No ‘New Cold War’ — Disappointed?

A video screen shows US President Barack Obama and Russian President Vladimir Putin during the Ouistreham International Ceremony at Sword Beach to commemorate the 70th anniversary of the Allied invasion at Normandy, in Ouistreham, France, on June 6, 2014.

Photograph by Saul Loeb/AFP via Getty Images

A video screen shows US President Barack Obama and Russian President Vladimir Putin during the Ouistreham International Ceremony at Sword Beach to commemorate the 70th anniversary of the Allied invasion at Normandy, in Ouistreham, France, on June 6, 2014.

Why is everyone so anxious for a new Cold War?

Is the current conflict with Russia, in which President Barack Obama today announced the newest round of sanctions following the downing of an airliner over Ukraine by Russian-backed separatists, a new Cold War?

The president was asked this by a reporter who’s a veteran of the old Cold War, CBS News’ Bill Plante, who traces his reporting days to the war in Vietnam.

“No, it’s not a new cold war,” Obama replied. “What it is, is a very specific issue related to Russia’s unwillingness to recognize that Ukraine can chart its own path.”

Earlier this year, during a speech in Brussels, the president addressed the crisis that was unfolding with Russia’s incursion in Ukraine and occupation of Crimea.

The U.S. and Europe he said, had “united in support of the Ukrainian people. Together, we’ve condemned Russia’s invasion of Ukraine, and rejected the legitimacy of the Crimean referendum.  Together, we have isolated Russia politically, suspending it from the G8 nations and downgrading our bilateral ties.  Together, we are imposing costs through sanctions that have left a mark on Russia and those accountable for its actions.  And if the Russian leadership stays on its current course, together we will ensure that this isolation deepens.  Sanctions will expand.  And the toll on Russia’s economy, as well as its standing in the world, will only increase.”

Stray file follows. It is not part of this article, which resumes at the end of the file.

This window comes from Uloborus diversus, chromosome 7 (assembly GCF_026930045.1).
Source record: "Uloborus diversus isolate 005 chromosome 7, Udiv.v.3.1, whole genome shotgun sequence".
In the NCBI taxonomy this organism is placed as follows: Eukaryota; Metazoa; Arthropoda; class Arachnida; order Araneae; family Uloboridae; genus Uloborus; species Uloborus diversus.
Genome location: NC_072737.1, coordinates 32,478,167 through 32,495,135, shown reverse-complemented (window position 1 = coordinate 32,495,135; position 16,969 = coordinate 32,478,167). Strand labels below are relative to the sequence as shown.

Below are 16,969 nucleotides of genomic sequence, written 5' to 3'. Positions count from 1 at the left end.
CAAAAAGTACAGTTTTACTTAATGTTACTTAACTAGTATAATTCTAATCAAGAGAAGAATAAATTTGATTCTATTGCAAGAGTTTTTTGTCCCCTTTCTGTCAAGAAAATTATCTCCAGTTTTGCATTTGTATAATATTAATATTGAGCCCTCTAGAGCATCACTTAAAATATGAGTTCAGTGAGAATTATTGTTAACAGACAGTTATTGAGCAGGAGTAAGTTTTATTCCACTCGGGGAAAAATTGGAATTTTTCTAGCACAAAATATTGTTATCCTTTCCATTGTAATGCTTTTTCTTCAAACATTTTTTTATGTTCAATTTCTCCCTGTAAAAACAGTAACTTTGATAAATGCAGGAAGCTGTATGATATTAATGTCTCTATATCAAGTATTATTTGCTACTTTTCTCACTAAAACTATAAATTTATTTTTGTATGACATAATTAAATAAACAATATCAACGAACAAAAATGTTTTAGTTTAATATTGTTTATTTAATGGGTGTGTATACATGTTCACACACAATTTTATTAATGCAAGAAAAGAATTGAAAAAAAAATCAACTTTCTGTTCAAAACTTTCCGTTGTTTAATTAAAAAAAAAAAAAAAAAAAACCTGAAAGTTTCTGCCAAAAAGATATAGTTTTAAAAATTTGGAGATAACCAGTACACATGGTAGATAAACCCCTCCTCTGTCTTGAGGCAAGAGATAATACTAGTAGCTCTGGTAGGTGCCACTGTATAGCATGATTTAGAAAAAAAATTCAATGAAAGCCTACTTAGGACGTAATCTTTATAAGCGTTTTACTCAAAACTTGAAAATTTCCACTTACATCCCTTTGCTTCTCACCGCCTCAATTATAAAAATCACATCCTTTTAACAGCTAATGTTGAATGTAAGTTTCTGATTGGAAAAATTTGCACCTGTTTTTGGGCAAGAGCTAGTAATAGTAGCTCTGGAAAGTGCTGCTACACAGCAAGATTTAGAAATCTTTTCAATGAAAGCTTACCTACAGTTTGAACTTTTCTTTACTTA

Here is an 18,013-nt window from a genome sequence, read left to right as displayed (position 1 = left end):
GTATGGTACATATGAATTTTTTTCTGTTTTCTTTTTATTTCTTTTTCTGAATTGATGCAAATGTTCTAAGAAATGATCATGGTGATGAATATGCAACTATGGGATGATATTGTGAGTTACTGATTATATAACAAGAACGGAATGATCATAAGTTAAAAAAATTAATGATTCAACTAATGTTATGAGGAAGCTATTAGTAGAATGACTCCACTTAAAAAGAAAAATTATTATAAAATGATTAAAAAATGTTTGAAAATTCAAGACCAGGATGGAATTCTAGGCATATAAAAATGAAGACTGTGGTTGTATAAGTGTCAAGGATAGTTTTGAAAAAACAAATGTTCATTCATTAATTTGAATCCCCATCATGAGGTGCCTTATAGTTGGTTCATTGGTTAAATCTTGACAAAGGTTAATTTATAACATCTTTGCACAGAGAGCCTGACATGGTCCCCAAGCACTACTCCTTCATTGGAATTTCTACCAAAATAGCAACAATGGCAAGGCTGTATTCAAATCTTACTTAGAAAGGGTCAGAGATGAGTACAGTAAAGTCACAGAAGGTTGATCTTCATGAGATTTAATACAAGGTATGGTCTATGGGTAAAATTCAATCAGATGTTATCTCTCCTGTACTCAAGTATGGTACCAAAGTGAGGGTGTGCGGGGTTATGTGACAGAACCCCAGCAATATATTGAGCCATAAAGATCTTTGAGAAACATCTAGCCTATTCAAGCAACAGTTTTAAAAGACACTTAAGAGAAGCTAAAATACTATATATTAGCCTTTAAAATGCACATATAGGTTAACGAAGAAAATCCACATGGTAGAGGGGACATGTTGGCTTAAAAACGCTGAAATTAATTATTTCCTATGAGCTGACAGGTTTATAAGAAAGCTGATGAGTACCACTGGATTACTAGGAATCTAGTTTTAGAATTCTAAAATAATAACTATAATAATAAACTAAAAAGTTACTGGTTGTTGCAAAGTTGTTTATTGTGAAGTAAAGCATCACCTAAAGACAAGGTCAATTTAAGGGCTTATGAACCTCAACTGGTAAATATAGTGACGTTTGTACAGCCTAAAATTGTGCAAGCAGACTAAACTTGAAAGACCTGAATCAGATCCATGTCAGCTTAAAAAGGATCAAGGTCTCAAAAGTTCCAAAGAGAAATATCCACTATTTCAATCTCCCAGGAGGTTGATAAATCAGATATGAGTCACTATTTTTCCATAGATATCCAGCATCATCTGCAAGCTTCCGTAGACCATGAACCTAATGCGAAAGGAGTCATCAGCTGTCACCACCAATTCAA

“Understand, as well, this is not another Cold War that we’re entering into,” Obama said in his March 26 address at the Palais des Beaux Arts before an audience of young people born as the Berlin Wall was falling or had fallen.

“After all, unlike the Soviet Union, Russia leads no bloc of nations, no global ideology,” Obama said. “The United States and NATO do not seek any conflict with Russia.  In fact, for more than 60 years, we have come together in NATO — not to claim other lands, but to keep nations free.  What we will do — always — is uphold our solemn obligation, our Article 5 duty to defend the sovereignty and territorial integrity of our allies.  And in that promise we will never waver; NATO nations never stand alone.”

Yet some are eager to paint another narrative, portraying the downing of the Malaysian airliner as a case of “crime without punishment.”

“Had Putin finally gone too far?” Simon Shuster wrote for Time. “As the days passed and the stench rose, the coldly calculating Russian President got his answer: apparently not. While state-controlled media at home buried Russia’s role in the disaster under an avalanche of anti-Western propaganda, leaders in Europe and the U.S. found themselves stymied once again by Putin’s brazenness. ”

“Can the West stop a figure who is determined to uphold the dreary habits of czars and Soviet leaders while projecting Russian exceptionalism and power?” Shuster wrote. “Putin doesn’t have a lot to worry about when he looks at the forces aligned against him. Obama, as the leader of a war-weary nation, has ruled out all military options, including the provision of weapons to Ukraine. Europe is both too divided and too dependent on Russian energy supplies to provoke any lasting rupture in relations. The only option would seem to be the steady ratcheting up of sanctions.”

Notably, Ukraine is not the only boundary that Russia is testing. The U.S. suspects Putin of violating one of most significant arms control treaties of the waning Cold War, with the testing of long-range ground-launched cruise missiles. The 1987 treaty was signed by American President Ronald Reagan and Russia’s Mikhail Gorbachev.

You may know you’re in a Cold War when…

For all the ”echoes,” however, the White House maintains that this standoff sure doesn’t feel like that other one:

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